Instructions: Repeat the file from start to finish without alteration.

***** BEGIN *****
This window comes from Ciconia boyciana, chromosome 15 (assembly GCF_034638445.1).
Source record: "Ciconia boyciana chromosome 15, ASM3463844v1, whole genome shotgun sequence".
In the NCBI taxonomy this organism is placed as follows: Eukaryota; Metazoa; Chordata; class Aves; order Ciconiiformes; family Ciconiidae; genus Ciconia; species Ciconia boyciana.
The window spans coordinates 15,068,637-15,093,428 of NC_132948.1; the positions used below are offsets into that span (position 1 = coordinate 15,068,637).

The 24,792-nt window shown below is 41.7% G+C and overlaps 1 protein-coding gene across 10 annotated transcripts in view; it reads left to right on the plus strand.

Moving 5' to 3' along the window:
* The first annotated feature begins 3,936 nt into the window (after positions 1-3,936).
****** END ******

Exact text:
This window comes from Ciconia boyciana, chromosome 15 (assembly GCF_034638445.1).
Source record: "Ciconia boyciana chromosome 15, ASM3463844v1, whole genome shotgun sequence".
In the NCBI taxonomy this organism is placed as follows: Eukaryota; Metazoa; Chordata; class Aves; order Ciconiiformes; family Ciconiidae; genus Ciconia; species Ciconia boyciana.
The window spans coordinates 15,068,637-15,093,428 of NC_132948.1; the positions used below are offsets into that span (position 1 = coordinate 15,068,637).

The 24,792-nt window shown below is 41.7% G+C and overlaps 1 protein-coding gene across 10 annotated transcripts in view; it reads left to right on the plus strand.

Moving 5' to 3' along the window:
* The first annotated feature begins 3,936 nt into the window (after positions 1-3,936).